Effect of bifendate on the pharmacokinetics of cyclosporine in relation to the CYP3A4*18B genotype in healthy subjects

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Abstract

Aim:

To evaluate the potential drug-drug interactions between bifendate and cyclosporine, a substrate of CYP3A4, in relation to different CYP3A4*18B genotype groups.

Methods:

Eighteen unrelated healthy subjects (six CYP3A4*1*1, six CYP3A4*1/*18B, and six CYP3A4*18/*18B) were selected for this study. After repeated oral administration of a placebo or bifendate (three times daily for 14 d), the whole-blood level of cyclosporine was measured using high performance liquid chromatography-electrospray mass spectrometry (HPLC/ESI-MS). This study was carried out in a two-phase randomized crossover manner.

Results:

After the treatment with bifendate, the areas under the curve (AUC0–24 and AUC0–∞) decreased significantly by 9.7%±3.7% (P=0.01) and 19.2%±16.8% (P=0.001) in CYP3A4*1/*1 subjects, 11.3%±9.4% (P=0.03) and 10.5%±9.6% (P=0.043) in CYP3A4*1/*18B subjects, and 40.2%±14.7% (P=0.02) and 37.5%±15.8% (P=0.003) in CYP3A4*18B/*18B subjects. Meanwhile, the decreases in the AUC0–24 and AUC0–∞ values in the three groups were significantly different (using one-way analysis of variance, P=0.001 and P=0.001), and the change in the CYP3A4*18B/*18B group was greater than that in the other two groups. The oral clearance of cyclosporine was altered in all the subjects, with substantial increases by 10.2%±4.4% (P=0.004) in CYP3A4*1/*1 subjects, 14.0%±12.0% (P=0.048) in CYP3A4*1/*18B subjects, and 32.4%±21.7% (P=0.013) in CYP3A4*18B/*18B subjects.

Conclusion:

These results suggest that bifendate decreases the plasma concentration of cyclosporine in a CYP3A4 genotype-dependent manner.

Introduction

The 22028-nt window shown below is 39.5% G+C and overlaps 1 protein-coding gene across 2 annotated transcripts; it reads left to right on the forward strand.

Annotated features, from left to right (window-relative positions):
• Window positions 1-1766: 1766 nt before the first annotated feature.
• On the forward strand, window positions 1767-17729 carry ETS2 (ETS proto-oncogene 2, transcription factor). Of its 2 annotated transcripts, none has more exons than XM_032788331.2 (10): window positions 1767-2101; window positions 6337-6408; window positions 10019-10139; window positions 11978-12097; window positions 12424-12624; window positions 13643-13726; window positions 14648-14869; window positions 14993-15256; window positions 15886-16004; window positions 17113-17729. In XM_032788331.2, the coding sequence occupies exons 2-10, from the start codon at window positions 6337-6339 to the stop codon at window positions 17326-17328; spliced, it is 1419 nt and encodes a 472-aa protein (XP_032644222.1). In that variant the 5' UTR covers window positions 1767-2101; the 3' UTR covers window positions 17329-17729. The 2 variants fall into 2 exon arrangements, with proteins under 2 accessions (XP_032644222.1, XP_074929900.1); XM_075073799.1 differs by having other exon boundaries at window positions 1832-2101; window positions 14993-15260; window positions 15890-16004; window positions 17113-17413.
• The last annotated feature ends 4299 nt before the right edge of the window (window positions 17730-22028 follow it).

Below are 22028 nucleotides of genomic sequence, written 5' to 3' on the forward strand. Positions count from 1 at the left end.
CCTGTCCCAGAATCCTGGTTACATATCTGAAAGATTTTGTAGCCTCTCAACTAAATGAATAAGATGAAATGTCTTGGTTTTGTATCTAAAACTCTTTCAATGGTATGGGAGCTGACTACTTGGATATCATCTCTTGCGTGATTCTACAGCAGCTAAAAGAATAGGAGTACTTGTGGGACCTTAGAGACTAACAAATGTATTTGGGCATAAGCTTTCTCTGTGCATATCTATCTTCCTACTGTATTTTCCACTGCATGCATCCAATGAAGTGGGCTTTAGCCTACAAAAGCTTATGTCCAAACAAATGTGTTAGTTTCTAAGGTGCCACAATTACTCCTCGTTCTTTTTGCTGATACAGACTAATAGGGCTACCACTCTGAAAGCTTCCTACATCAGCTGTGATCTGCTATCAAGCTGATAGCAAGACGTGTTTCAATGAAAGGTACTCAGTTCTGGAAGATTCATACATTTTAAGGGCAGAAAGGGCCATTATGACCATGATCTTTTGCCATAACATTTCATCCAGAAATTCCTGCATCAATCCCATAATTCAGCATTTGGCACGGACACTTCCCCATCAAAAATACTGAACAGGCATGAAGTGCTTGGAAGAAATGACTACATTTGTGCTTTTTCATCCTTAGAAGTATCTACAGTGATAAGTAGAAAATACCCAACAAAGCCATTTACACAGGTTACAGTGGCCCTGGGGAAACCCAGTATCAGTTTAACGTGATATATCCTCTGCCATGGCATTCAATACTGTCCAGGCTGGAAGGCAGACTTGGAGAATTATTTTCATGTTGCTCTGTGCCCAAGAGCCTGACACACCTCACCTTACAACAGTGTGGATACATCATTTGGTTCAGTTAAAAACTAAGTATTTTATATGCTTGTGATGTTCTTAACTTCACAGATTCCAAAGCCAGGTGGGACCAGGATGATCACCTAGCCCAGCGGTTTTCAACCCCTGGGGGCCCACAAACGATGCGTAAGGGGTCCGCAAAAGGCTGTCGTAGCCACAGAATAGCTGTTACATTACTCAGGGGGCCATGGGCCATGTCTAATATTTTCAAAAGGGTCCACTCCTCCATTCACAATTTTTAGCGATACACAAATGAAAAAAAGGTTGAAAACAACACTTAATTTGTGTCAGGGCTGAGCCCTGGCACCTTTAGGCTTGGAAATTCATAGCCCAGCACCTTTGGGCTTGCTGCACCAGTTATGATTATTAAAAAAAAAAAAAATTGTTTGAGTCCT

Bifendate (4,4′-dimethoxy-5,6,5′,6′-bi(methylenedioxy)-2,2′-bicabomethoxybipheny1) is a synthetic intermediate of schisandrin C, which is widely used to lower the levels of alanine transaminase (ALT) for the treatment of chronic hepatitis. Following the intake of bifendate in rats, the drug was observed to improve liver function by increasing the detoxification process, reducing pathological lesions, and accelerating hepatocyte regeneration. Bifendate can also function as a membrane-stabilizing agent to protect the cell from damage. After treatment with bifendate, the protein metabolic processes of hepatitis patients were improved, with increased serum albumin levels and decreased globulin levels1, 2, 3, 4, 5, 6. Bifendate is a potent inducer of cytochrome proteins (CYPs) and can result in clinically significant interactions7, 8. It has been proposed that the increased detoxification capability of bifendate originates from an increase in the level of P450. Bifendate may function as a protecting agent to prevent drug-induced liver dysfunction by increasing the activity of CYP450. Previous research has found that treatment with bifendate may strongly induce the expression of P450, which may result in increased activity of glutathione peroxidase, glutathione reductase, and glutathione-S-transferase9. The effect of bifendate on the activity of erythromycin demethylase may also result from increased activity of CYP3A410. This information strongly indicated that bifendate affects the amount and activity of CYP450.